My problem with the whole limiting of the various olympic phrases is that out of a total cost of £11billion only £700million was from sponsors -yet they yield massive control over what happens in the olympic sites and way beyond, including on the public highway.
Yet the UK taxpayer (picking up over 80% of the tab) is unable to use any phrase linked to the event.
Even worse – The sponsors money has been used to make London a playground for themselves and ignore those who live and work there.
We are encouraged to walk instead of taking the tube; whilst sponsors get to use a private road system.
How did we manage to sell ourselves and yet still pay the bill?
For those who feel strongly enough about this there is a Counter Olypics Network, drawing attention to the corporate takeover of London by agitating, organising and demonstrating. A few people I know are involved. See for example http://livesrunning.files.wordpress.com/2012/07/con-poster.jpg
Thanks for the comments everyone.
Gary – hadn’t quite realised the scale of public private discrepancy moneywise . It’s a scandal that someone like Jon K as the tax payer have paid so much but can’t even use the logo to promote their own community event.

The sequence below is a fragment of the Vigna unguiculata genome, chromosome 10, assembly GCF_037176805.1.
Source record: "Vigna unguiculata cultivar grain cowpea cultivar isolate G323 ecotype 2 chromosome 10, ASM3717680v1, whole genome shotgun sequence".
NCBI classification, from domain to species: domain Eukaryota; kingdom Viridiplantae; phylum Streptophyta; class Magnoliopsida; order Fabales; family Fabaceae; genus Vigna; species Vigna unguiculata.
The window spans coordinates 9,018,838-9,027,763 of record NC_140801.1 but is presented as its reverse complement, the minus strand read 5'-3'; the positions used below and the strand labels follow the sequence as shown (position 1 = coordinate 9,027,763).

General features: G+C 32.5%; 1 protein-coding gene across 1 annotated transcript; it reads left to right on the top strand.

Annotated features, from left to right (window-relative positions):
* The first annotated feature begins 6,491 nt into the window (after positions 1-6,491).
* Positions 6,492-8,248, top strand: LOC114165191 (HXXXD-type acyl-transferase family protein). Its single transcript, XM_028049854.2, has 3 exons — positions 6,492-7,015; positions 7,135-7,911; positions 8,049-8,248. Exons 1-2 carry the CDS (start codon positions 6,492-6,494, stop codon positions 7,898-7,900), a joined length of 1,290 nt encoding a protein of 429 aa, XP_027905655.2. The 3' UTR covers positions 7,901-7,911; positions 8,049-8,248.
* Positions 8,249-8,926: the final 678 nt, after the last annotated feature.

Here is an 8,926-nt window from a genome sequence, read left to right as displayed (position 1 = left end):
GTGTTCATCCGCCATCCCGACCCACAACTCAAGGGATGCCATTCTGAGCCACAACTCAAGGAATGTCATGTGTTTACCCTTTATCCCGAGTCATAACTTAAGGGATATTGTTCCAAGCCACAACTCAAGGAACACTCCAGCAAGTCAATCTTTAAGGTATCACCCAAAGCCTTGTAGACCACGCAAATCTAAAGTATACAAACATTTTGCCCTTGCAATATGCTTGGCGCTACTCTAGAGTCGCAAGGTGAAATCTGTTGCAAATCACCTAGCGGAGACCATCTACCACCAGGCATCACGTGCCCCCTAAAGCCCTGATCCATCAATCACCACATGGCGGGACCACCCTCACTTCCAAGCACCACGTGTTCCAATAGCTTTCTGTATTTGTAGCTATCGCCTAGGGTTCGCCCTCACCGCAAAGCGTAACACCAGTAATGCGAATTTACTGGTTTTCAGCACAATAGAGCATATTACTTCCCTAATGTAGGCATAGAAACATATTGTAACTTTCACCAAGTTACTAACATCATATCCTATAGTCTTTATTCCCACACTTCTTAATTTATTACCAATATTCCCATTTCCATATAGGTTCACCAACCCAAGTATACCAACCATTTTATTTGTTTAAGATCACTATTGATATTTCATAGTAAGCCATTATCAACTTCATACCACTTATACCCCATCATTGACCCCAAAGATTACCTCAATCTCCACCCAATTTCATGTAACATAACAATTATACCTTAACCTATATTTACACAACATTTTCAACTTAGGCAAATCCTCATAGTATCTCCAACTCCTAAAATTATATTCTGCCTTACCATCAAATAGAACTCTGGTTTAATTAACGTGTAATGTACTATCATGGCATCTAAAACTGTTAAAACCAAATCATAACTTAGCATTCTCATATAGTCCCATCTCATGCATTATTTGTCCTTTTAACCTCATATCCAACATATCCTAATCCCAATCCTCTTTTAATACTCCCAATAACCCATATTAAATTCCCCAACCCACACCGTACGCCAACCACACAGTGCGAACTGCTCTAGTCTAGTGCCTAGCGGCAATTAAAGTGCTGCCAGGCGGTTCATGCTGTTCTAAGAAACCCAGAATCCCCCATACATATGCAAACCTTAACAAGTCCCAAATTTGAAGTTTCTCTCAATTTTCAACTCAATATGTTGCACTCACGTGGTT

Sam – loving the rant – and as you suggest there’s far better places for any half ‘sensible’ terrorist to target than the park itself.
Ray – re: tickets. I was mainly trying to make the point that compared to normal Olympics (think Athens in 04 and even Beijing in 08) there’s not been a whisper about things not coming in on time or being over budget. Which is, whatever we think about everything else, a phenomenal achievement. But yes, clearly didn’t get tickets right – clearly once people were successful in ballot in getting tickets should be taken out of other ballots till everyone had some tickets. Although I have no idea whether that was technologically possible.